The untimely death of Michael Robert Herman in November 2000 deprived the scientific community of one of its deepest mathematical minds, who had a profound impact on the theory of dynamical systems over the last 30 years.
Born in New York, he was educated in France. He was a student at École Polytechnique before being one of the first members of the Centre de Mathématiques created there by Laurent Schwartz. For more than 20 years, his seminar had a major influence worldwide and was the main vector of the development of the theory of dynamical systems in France. All of his students remember with thankfulness and emotion the passion with which he led them into the wonderful mathematical world. He maintained through the years strong connections with the Instituto de Matemática Pura e Aplicada in Rio de Janeiro.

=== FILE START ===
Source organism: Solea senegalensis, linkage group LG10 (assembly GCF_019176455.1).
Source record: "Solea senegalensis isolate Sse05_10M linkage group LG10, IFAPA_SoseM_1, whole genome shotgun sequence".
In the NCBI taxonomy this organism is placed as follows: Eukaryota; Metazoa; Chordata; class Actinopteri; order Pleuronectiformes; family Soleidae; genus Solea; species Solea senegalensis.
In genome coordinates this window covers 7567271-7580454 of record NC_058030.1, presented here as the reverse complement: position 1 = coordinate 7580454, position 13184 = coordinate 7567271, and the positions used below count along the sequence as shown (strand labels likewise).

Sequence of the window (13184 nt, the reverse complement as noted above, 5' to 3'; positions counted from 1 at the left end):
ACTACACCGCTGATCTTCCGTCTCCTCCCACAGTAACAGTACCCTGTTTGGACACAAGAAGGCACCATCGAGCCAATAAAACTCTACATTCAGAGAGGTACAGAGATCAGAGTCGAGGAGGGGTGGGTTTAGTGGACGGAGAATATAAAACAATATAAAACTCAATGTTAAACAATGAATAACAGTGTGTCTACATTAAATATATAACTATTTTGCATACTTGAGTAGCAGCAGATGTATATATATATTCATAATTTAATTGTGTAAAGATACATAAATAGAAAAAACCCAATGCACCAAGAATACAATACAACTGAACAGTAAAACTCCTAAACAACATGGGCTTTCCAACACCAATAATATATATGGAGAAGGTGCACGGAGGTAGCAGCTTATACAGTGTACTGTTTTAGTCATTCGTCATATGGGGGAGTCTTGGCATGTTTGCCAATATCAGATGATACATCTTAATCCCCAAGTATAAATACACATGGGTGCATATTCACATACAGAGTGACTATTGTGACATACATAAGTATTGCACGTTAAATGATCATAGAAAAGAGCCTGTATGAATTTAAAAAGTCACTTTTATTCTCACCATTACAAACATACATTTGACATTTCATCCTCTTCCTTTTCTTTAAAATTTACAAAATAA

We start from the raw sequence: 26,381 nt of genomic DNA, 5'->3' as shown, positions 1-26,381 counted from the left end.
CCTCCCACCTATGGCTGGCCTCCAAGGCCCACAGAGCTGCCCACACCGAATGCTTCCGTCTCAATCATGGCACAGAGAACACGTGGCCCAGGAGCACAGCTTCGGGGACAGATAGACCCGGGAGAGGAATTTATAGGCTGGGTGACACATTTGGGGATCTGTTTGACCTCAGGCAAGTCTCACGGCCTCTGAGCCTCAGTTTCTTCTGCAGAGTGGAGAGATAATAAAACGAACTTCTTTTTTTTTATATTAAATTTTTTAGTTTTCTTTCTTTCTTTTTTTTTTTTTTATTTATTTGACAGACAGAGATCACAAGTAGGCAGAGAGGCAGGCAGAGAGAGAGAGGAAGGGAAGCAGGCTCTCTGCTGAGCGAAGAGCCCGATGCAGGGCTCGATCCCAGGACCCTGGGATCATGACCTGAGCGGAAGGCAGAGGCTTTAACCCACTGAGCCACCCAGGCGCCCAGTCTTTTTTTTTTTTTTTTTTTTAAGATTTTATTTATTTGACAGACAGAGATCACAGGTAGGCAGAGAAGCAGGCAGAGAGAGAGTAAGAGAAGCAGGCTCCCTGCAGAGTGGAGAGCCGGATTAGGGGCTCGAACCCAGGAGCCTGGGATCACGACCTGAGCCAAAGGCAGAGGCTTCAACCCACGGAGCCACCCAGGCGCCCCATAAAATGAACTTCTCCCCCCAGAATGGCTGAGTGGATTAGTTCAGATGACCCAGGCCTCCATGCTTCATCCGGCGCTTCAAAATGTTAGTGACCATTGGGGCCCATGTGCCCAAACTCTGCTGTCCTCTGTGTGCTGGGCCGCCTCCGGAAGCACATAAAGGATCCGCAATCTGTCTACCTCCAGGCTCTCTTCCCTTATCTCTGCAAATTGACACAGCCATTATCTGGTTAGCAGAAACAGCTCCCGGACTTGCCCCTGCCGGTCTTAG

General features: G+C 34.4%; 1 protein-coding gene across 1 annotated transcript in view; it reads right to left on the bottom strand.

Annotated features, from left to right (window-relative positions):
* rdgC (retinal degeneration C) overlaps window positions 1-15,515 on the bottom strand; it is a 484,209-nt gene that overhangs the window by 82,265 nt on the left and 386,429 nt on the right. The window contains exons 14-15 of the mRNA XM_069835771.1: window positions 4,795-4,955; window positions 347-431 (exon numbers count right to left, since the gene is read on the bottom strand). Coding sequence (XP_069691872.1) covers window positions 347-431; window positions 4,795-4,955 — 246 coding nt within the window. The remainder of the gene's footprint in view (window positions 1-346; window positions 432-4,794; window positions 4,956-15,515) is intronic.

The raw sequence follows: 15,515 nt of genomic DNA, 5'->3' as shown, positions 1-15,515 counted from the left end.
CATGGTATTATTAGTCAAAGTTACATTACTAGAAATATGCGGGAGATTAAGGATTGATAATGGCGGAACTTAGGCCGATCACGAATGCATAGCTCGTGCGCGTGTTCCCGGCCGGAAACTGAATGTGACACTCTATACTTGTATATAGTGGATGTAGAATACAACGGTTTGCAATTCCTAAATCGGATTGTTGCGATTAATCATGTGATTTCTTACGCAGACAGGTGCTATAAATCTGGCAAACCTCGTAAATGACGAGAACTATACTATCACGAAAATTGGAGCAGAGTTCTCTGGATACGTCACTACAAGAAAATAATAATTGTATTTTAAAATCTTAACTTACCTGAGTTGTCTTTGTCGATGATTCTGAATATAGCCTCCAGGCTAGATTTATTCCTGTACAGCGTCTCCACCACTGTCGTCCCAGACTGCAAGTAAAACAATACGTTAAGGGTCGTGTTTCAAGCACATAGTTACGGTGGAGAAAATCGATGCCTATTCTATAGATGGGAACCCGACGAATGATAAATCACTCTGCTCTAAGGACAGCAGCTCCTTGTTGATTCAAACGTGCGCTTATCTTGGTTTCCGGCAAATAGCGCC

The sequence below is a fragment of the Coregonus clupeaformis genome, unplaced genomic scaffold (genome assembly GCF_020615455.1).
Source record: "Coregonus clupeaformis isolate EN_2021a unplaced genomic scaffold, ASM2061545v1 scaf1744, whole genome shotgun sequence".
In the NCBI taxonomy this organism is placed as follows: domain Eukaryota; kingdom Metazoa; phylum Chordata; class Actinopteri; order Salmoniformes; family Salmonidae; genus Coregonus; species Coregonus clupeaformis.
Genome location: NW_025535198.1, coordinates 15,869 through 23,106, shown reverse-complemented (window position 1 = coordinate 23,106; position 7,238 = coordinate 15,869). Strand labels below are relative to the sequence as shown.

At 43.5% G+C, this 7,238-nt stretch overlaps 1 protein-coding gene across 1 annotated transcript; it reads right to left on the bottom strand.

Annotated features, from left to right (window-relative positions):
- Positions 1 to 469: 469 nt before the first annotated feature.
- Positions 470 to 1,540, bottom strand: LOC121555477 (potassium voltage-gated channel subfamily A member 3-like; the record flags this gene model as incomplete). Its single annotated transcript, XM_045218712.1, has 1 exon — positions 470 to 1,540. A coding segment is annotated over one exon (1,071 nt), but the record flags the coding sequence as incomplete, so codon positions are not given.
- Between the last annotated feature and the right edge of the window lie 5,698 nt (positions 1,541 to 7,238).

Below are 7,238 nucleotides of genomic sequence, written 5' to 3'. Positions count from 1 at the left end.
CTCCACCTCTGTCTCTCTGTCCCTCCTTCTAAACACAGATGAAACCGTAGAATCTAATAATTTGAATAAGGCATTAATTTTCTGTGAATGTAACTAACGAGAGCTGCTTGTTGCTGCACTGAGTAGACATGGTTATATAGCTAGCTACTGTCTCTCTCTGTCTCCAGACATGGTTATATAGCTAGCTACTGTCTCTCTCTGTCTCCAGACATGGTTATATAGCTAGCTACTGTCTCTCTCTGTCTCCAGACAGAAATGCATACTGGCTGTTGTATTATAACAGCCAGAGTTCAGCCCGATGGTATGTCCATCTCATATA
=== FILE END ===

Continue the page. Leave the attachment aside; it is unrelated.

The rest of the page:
His interests covered most aspects of the modern theory of dynamical systems and much beyond that, from economics to arts and philosophy. However, it is fair to say that from the start the so-called small divisors problems, related in particular to the stability of quasiperiodic motions, were closest to his heart. His epoch-making theorem on the linearization of circle diffeomorphisms [1–4], his two volumes [5, 6] on invariant curves for twist diffeomorphisms, which are still the standard reference 20 years later, his very many deep contributions on the existence and geometry of invariant tori all bear witness to that interest [7–10].